According to the skincare expert Abi Cleeve, you could be prematurely ageing your skin just by spritzing on your favourite fragrance – even if you’re conscientious when it comes to your anti-ageing skincare regime.
We spoke to Cleeve to find out why your signature scent could be causing pigmentation and age spots, especially on your neck, and to discover how to avoid the risks perfume can pose to your skin.
How can perfume negatively affect your skin?
‘Sprayed directly onto skin, perfume is so aggressive that it undermines skin’s ability to protect itself against UV damage. That means that perfume-covered skin becomes more vulnerable to sun damage and ageing pigmentation.’
Is your neck particularly vulnerable?
‘Unfortunately, the angle of the delicate décolleté area is perfectly placed to receive the full onslaught of the sun’s damaging UV rays, and the skin on your neck is closer to the bone and thinner too. This means the rays penetrate quickly and the damage is potent. It’s why you often see women with speckled pigmentation patches on their necks and chest.’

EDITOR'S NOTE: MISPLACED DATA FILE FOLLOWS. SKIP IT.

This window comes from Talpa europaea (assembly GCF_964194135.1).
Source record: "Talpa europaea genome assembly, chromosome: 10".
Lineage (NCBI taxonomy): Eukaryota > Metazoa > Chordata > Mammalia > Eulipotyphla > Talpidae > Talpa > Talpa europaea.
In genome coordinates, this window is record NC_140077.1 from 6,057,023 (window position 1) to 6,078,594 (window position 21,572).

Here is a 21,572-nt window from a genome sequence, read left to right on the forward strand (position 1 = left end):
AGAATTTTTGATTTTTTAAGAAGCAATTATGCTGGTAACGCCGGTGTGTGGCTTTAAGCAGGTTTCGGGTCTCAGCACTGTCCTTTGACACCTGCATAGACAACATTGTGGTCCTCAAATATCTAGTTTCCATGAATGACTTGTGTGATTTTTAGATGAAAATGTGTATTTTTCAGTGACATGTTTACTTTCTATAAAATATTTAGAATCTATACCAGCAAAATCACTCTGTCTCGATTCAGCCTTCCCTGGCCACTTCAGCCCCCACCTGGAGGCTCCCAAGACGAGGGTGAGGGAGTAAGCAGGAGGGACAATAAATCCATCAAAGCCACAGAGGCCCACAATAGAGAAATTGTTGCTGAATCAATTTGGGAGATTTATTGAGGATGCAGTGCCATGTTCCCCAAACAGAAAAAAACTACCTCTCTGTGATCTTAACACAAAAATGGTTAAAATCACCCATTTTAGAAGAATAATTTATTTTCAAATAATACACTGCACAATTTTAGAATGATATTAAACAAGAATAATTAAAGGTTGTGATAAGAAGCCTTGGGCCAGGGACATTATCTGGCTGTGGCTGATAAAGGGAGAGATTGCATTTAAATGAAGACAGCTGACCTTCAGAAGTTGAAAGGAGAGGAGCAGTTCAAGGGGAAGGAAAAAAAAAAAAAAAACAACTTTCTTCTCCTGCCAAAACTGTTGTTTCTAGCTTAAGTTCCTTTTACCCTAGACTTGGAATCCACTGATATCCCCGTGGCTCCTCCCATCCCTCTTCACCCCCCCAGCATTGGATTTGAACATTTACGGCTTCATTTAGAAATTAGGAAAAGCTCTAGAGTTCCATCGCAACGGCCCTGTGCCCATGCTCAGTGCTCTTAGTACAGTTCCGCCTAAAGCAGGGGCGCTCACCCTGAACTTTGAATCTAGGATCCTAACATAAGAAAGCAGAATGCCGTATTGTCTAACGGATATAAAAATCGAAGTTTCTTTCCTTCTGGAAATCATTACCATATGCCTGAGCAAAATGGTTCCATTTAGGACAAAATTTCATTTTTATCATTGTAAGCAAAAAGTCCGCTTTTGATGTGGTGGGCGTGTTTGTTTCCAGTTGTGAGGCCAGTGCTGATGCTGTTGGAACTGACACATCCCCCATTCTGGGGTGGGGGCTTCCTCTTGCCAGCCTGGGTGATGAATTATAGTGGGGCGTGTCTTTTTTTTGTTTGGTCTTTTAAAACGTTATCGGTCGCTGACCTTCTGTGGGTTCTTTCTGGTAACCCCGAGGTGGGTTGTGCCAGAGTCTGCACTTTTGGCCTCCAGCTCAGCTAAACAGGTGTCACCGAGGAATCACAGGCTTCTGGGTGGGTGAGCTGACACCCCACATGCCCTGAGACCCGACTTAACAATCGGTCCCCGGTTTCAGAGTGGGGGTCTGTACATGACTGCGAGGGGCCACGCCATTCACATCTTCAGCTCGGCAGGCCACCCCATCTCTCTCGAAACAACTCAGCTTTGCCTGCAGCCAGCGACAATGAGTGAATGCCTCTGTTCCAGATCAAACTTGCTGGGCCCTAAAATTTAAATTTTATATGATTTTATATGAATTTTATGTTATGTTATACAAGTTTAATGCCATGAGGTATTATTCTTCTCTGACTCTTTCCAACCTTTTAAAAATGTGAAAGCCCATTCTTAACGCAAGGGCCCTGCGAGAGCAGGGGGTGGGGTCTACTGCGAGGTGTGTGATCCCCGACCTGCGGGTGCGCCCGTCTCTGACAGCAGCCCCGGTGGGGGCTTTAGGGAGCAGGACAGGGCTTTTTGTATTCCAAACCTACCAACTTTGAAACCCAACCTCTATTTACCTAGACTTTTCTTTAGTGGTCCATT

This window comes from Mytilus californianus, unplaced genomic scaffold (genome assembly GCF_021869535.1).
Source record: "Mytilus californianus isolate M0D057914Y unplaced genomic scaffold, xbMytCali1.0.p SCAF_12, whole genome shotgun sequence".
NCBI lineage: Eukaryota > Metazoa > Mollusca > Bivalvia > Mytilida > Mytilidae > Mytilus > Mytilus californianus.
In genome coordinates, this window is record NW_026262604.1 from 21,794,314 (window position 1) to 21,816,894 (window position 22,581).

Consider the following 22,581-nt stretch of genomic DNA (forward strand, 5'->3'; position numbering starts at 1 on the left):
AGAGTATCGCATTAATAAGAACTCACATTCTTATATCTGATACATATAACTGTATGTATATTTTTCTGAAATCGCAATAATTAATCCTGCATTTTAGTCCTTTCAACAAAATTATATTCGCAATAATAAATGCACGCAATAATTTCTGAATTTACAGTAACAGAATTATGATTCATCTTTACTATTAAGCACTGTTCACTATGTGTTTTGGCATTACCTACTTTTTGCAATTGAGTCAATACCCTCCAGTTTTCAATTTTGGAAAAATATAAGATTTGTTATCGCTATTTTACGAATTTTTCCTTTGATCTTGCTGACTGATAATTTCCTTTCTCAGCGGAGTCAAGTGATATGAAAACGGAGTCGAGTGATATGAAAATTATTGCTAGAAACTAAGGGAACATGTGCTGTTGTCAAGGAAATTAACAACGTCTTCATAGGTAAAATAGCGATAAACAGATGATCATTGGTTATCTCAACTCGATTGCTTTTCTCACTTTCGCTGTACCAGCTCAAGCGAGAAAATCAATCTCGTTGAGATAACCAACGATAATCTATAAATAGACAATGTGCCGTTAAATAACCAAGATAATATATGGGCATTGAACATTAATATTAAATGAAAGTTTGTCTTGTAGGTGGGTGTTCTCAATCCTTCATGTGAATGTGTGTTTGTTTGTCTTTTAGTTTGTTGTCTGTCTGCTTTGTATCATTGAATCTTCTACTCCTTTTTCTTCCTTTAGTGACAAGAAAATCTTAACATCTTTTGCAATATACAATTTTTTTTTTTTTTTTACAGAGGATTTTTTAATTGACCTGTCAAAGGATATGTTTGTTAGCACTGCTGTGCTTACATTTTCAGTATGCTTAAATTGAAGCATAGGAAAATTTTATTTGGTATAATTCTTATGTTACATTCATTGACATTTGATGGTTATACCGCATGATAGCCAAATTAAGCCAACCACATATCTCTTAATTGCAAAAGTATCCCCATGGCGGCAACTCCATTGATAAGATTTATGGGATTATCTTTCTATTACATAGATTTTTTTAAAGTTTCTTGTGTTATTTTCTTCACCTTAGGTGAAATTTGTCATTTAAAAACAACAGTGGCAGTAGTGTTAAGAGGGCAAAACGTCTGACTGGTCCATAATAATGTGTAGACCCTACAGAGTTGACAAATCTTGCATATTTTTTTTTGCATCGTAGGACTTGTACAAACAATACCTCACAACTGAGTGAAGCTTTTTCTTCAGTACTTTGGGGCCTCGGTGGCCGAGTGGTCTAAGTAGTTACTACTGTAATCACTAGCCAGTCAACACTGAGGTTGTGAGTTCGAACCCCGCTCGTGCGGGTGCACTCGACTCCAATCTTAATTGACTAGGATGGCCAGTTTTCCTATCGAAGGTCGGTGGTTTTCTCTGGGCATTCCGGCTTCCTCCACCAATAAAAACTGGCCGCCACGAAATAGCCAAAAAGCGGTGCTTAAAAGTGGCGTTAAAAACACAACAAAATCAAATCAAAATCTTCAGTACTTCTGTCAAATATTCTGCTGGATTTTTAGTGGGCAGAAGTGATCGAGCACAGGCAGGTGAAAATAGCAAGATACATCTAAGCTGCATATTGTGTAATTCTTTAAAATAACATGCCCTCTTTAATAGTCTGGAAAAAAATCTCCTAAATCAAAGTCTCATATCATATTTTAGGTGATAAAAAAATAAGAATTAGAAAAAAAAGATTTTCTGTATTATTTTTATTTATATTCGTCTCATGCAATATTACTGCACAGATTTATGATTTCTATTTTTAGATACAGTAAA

How can I protect my skin?
‘You should use your facial sunscreen all the way down the neck and décolleté and it should be a broad-spectrum sun protection, as we need SPF to protect us against UVB (burning) and UVA (ageing). I recommend the Ultrasun Face range, from £20, which contains very high UVA filters (90 per cent against an EU standard of 33 per cent) and added Ecotin, a great natural anti-ager.’
Where is it ‘safe’ to spray your perfume?
‘My advice is to spray it on and around your clothes. Your wrists is another very popular area to put perfume and as this area does not receive a lot of sun exposure, it’s a safer place to spray it.’
I’ve already got pigmentation. What can I do?
‘You can give your skin some vital ingredients that will really help it cope, even if it is already showing signs of ageing. Look for ingredients, such as Juvinity, which stimulate microcirculation and protect cells from oxidative damage. Or, anti-pigmentation ingredients, such as hexylresorcinol and liquorice extract, which will help reduce the appearance of existing pigmentation.’